The Norwegian Petroleum Directorate (NPD) expects a modest increase in investment on the Norwegian Continental Shelf over the next few years.
While there was a fall in investment last year, spending this year is expected to come in around $25.6billion, which is slightly higher than the peak year, 2009.
However, NCS output is declining in spite of vigorous activity, according to the directorate.
Not enough new reserves are being found to offset current oil & gas production, it said.
The volume of undiscovered resources has been reduced from 20.76billion to 16.35billion barrels oil equivalent (BOE) – less than the current estimate for the UK sector.
The NPD said this decline can mainly be attributed to three factors: just 2.51billion BOE have been discovered since the previous update in 2006; disappointing drilling results in deepwater areas of the Norwegian Sea, and the results of surveys off Lofoten, Vesteralen and Senja.
There were 16 discoveries on the NCS last year – 10 in the North Sea and six in the Norwegian Sea.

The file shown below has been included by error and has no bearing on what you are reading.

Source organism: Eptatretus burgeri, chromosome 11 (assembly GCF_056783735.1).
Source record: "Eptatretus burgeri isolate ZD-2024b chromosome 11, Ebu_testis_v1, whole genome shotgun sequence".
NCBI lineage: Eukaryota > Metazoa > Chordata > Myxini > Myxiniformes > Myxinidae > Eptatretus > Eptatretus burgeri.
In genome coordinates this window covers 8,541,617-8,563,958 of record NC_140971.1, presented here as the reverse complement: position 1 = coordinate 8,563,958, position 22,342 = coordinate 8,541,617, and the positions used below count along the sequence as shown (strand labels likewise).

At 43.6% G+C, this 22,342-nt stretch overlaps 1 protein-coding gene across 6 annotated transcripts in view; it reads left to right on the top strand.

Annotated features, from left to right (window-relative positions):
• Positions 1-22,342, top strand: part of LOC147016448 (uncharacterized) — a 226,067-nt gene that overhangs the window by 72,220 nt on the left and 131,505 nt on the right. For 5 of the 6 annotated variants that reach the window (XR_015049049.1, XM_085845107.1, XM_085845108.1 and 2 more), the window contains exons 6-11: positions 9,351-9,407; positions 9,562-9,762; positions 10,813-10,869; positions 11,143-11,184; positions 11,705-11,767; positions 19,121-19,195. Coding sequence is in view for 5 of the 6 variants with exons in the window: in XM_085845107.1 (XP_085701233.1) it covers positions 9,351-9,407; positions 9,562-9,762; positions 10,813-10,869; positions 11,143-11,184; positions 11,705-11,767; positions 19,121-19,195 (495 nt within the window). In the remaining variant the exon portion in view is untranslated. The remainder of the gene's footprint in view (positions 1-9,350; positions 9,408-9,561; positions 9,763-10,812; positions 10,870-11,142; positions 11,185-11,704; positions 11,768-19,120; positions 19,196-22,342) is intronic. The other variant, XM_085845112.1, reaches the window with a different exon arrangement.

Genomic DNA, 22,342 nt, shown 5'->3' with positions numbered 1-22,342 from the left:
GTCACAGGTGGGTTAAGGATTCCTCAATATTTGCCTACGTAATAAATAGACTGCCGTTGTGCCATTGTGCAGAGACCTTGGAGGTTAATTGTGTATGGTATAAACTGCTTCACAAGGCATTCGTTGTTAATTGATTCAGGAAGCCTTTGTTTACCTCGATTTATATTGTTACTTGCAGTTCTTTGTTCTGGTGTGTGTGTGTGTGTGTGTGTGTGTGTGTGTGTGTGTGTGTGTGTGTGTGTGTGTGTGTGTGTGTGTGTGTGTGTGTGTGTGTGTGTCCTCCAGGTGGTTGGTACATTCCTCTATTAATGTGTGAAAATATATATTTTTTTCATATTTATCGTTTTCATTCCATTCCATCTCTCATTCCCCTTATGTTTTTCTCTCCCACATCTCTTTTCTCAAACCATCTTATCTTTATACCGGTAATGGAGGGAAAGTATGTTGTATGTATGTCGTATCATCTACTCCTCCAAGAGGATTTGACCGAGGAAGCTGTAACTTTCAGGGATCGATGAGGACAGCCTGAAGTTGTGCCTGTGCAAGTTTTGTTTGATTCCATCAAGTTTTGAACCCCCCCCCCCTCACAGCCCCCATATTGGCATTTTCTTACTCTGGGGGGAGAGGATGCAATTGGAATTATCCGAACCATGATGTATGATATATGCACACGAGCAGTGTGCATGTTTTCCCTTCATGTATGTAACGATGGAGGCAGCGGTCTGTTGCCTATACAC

Some 41 exploration wells were completed, of which 32 were wildcat wells.
At the same time, the authorities approved plans for development and operation for three fields in the North Sea and one in the Norwegian Sea.
However, as a result of the NPD’s latest assessment, operators have been told they need to do more to maximise recovery of remaining oil resources.
“The fact that the companies on the Norwegian Shelf are not able to achieve maximum exploitation of our fields poses a challenge,” said Bente Nyland, NPD director general
“Although our recovery rate is among the best in the world, we are still not satisfied.
“If we managed to recover just 1% more, this would mean revenues in the hundreds of billions for Norway.
“The NPD notes that time is running out for the companies to implement measures that can curb the decline in Norwegian oil production.
“First, the companies must drill their own planned development wells.
“The companies must also decide to develop reserves and mature resources in discoveries so that they can also be produced.
“In 2015, a significant portion of our oil production must come from resources in fields and discoveries.”
Total Norwegian hydrocarbons production fell 4% last year compared with 2009, to about 1.44billion BOE.
Despite only 50% of oil resources having been exploited, the proportion of produced oil to gas is currently declining.
The percentage of gas in total sales of petroleum is expected to increase from 46% in 2010 to 51% in 2015.